Forrest Gump said “life is like a box of chocolates,” but I think life is more like a box of rocks. Some people are smarter than the box, some people are dumber than the box, and if you are one of the really lucky ones you get to collect your own rocks and fill your box along the way.
All summer Goose and I played up in La Plata Canyon and, each time along the way, we drove by a curious sight. Tables of neatly displayed rocks and minerals for sale adorned the side of the road. On cue, Goose would beg to stop and look at the rocks, one day we did.
What we found was more beautiful and exciting than any of the rocks on the table. Goose found the encouragement from an unlikely kindred rock hunting spirit. She found pride in herself and rocks to add to her box in life.
Goose has a knack for collecting colorful characters. As we stopped on the side of the road, the trailer door screen door groaned opened and Bob Ross emerged, his black worn-out prospector hat, well worked hands and twinkle in his eye, a dead giveaway that he was the real deal, and I knew in that moment that like the rocks Goose collects, she would gather Bob too and add him to her collection of adventure seeking, wilderness exploring cast of colorful characters she calls friends. Within moments of meeting, Bob was quick to notice Goose was “a tough little....” well you know, and he was right. They both are.
They immediately shared a common interest and both understood that while all that glitters may not be gold, that if you look closely enough, there are sparkles that make all the rocks beautiful. I watched as they both stood there and sparkled talking about the rocks together. Goose picked up a rather expensive specimen from the table, and I instructed her to put it down. Bob interjected that if she dropped it and broke it then he would have two beautiful rocks instead of one and placed it back in her little hand. Goose turned and looked at me and gave me the “See, Bob gets me,” look and, right then and there, she became a “Rockhoundette,” and so began our monthly field trips with Bob Ross, prospector extraordinaire, and they took off, exploring the wilds in search of treasure and adventure.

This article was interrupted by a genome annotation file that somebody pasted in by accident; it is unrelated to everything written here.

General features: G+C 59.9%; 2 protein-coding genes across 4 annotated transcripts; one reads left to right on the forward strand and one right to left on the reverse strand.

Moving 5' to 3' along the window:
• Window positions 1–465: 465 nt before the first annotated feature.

For our first outing, Goose ventured into the New Mexico desert, rock hammer in one hand, Bob’s hand in the other, guiding her along the way. Pointing out the unexpected extraordinary right under our feet. What a lesson to learn at such an early age, to be aware and considerate of what most of us deem ordinary. To take the time to look closer and find something special where most people would overlook it is a skill that will carry her off the beaten path through life. Collecting rocks teaches us to take time to look at our surrounding and to see the beauty in something we typically walk on without a thought.
Goose comes by her love of rocks, fossils and minerals naturally. As a child, I amassed a collection of rocks and put them in mason jars with water and kept them in my room. They were beautiful and even more brilliant in the water. I could swirl them around in the jar and simultaneously stir memories in my imagination. As a mother, I caught myself saying more than once, “No more damn rocks in the house!” But stopping and meeting Bob caused me to swirl those beautiful jars in my memory, reminding me it was more than the rocks inside I was drawn to as a child. Each rock held the representation of a memory in my life. What was plain to the untrained eye was magical to me. Each rock signified what happened that day and all signified something good. I want Goose to have a collection of rocks from good days that make a life so beautiful she could build a mountain with them, and I want to climb to the top of that mountain with her and reminisce about each one along the way.
Like the petrified and fossilized wood and minerals, the memories that accompany finding them are equally indelible. We keep our memory jar in the living room, and we both remember where each rock, piece of petrified wood, rusty railroad tie, fossil and dinosaur bone came from. To be able to call upon the box and touch a special memory ensures that these experiences live on forever, fossilized in our bond as mother and child, reminding us where those have been before us and where we have been in search of their histories and the stories we made along the way. My greatest wish for Goose in life is that her cup runneth over and her box of rocks be heavy with happiness.
Jenny can be reached at Jennyandgooseoutdoors@outlook.com